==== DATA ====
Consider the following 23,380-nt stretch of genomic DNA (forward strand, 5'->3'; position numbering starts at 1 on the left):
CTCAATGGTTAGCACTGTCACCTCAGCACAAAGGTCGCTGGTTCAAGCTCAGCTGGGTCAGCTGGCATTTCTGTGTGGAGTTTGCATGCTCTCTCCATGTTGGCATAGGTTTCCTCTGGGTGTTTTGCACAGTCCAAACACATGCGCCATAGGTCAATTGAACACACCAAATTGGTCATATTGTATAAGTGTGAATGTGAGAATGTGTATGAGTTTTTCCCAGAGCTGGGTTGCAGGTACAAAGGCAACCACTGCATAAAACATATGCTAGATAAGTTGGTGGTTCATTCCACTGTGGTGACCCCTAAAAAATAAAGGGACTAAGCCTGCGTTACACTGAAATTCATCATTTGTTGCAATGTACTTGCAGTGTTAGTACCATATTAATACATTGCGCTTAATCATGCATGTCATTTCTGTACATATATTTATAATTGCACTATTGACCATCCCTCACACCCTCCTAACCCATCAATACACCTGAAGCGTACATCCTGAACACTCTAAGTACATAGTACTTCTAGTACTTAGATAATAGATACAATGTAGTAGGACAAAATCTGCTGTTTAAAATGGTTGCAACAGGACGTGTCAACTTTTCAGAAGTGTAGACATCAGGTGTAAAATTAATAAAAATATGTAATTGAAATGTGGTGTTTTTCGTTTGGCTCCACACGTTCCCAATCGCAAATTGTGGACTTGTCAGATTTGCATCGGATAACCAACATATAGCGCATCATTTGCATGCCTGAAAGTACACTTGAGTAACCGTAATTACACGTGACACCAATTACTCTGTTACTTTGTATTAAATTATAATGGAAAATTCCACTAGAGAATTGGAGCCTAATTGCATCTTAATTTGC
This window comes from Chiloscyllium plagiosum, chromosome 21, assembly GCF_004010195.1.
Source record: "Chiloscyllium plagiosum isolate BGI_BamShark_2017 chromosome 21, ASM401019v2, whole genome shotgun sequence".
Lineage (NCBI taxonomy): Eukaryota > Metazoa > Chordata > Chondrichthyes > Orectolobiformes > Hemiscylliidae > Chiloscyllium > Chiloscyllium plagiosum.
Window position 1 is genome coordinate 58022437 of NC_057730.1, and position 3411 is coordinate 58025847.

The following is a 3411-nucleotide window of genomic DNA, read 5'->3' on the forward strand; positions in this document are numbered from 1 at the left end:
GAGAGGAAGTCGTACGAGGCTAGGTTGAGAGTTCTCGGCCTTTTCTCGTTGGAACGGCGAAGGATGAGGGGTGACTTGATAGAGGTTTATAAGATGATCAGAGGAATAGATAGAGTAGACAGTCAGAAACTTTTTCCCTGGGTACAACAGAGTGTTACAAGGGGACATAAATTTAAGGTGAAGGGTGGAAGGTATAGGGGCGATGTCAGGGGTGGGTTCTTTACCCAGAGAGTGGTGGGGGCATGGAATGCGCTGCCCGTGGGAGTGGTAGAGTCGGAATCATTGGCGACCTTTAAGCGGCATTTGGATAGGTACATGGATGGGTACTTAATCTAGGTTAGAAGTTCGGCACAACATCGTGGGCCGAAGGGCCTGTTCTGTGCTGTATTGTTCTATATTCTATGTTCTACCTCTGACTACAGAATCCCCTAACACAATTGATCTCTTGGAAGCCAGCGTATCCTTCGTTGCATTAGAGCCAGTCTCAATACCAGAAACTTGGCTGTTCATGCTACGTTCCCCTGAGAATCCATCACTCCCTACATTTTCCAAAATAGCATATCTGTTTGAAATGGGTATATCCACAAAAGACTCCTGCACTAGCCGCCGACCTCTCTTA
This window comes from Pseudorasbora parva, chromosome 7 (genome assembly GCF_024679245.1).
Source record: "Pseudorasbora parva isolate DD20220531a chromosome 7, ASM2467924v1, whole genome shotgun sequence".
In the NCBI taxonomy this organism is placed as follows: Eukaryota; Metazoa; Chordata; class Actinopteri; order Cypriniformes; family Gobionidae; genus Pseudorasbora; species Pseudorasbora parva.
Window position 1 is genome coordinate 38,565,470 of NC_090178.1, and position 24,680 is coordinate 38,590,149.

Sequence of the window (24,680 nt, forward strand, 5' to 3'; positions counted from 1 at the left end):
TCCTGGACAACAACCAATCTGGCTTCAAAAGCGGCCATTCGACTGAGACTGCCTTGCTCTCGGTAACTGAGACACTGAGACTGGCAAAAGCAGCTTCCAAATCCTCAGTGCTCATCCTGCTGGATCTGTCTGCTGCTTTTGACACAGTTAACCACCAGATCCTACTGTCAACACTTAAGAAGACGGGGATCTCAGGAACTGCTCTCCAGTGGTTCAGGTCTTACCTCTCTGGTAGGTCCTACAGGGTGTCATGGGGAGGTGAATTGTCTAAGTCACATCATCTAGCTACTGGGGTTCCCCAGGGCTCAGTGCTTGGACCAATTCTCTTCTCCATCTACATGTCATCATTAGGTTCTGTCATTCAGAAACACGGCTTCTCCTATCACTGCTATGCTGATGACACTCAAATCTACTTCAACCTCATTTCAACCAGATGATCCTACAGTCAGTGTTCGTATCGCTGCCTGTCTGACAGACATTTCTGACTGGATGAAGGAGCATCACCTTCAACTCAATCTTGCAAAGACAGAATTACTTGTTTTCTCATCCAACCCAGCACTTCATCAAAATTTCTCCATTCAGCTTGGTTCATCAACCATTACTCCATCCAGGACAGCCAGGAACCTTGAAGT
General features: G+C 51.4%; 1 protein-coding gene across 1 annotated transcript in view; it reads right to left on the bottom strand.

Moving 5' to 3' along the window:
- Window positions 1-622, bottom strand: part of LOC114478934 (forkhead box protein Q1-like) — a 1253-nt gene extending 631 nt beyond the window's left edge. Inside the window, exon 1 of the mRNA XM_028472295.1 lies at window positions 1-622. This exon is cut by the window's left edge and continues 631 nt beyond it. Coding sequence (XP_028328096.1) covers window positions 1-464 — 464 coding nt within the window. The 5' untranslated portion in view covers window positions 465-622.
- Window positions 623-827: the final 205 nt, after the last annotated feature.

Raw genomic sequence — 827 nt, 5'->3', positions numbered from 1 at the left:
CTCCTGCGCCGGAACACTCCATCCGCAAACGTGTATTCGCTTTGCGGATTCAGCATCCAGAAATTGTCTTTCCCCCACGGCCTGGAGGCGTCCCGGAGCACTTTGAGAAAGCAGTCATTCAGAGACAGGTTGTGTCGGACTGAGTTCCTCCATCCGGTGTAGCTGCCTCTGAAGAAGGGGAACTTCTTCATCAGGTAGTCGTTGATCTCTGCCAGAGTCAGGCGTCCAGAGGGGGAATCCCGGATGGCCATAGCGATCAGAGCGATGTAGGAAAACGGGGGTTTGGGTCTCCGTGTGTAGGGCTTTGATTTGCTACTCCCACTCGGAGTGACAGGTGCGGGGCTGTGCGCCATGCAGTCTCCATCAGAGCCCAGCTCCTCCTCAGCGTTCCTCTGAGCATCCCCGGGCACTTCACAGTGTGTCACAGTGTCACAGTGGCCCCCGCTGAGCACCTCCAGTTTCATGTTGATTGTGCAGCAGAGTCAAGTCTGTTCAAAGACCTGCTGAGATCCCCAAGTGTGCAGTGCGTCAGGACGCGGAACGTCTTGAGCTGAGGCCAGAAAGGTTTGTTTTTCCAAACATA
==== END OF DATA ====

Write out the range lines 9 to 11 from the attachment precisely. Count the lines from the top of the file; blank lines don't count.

This window comes from Pseudorasbora parva, chromosome 7 (genome assembly GCF_024679245.1).
Source record: "Pseudorasbora parva isolate DD20220531a chromosome 7, ASM2467924v1, whole genome shotgun sequence".
In the NCBI taxonomy this organism is placed as follows: Eukaryota; Metazoa; Chordata; class Actinopteri; order Cypriniformes; family Gobionidae; genus Pseudorasbora; species Pseudorasbora parva.